The Broken Issue Available This Week
April 16, 2012
Order now for £5 | Subscribe for £15 and get a free gift Rather than focus like an angry bloke in a Wetherspoons on the terrible state things are in, and the even more terrible things people are trying to do …
Rather than focus like an angry bloke in a Wetherspoons on the terrible state things are in, and the even more terrible things people are trying to do about them, we decided to look at what being broken might actually mean.
With this as a backdrop features in the issue include an amazing photo essay by Edmund Clark commemorating scenes from the Falklands war. There’s an in depth interview with artist Jeremy Hutchinson about his project Err, which saw factory workers around the world asked to produce a one-off deliberately faulty product.
Bill Drummond – artist, writer and musician – gives an interview in which he talks about degeneration, conceptual compositions and rationing music. This interview is the first of 25 he has agreed to give for the rest of his life.
We look at Wasteland Twinning, an international art project that turns city twinning on its head by looking at wasted spaces. Empty, abandoned, city centres are examined, and we see who’s to blame for the disappearance of so many shops.
Also in the issue:
The history of ruin porn, glitch art, broken journalism, failed civic identities and dispatches from across the north.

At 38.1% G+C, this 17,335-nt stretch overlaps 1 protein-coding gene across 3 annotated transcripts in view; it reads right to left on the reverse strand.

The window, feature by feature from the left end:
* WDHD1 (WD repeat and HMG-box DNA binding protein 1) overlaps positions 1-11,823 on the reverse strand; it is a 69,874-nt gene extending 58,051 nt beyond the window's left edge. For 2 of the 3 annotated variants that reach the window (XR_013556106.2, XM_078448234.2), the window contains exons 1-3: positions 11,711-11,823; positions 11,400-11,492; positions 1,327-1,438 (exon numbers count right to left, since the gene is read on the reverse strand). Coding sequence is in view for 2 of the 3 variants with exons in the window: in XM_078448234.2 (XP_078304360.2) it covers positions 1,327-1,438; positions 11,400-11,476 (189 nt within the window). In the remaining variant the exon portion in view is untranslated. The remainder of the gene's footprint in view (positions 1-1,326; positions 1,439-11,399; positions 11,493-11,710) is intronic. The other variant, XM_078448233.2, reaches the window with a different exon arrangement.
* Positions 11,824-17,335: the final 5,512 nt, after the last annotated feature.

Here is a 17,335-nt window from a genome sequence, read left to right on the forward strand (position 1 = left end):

There’s also The Life Worth Living – reviews of the art and books, and new music features.
Printed by Evolutionprint in Sheffield, the magazine is 84 pages of delicious mixed litho-print, on three weights of paper.
Copies can be ordered from the Article shop (link) now for dispatch on April 18th, or can be found in any of the stockists listed on our website within the next 2 weeks.
Article has been around since 2008 in various guises, and this issue is a departure for us. After several years as a free magazine, it became unfeasible to keep delivering the magazine for free. Adverts couldn’t support it, and it couldn’t serve its readers.
By offering ARTICLE as a paid for title we can make a better and more regular product. Instead of trying to sell you as a demographic to large companies with sweatshops across the undeveloped world, we can instead sell you our content, words and images at a reasonable price. We hope that you will all continue to enjoy Article as much as we do making it.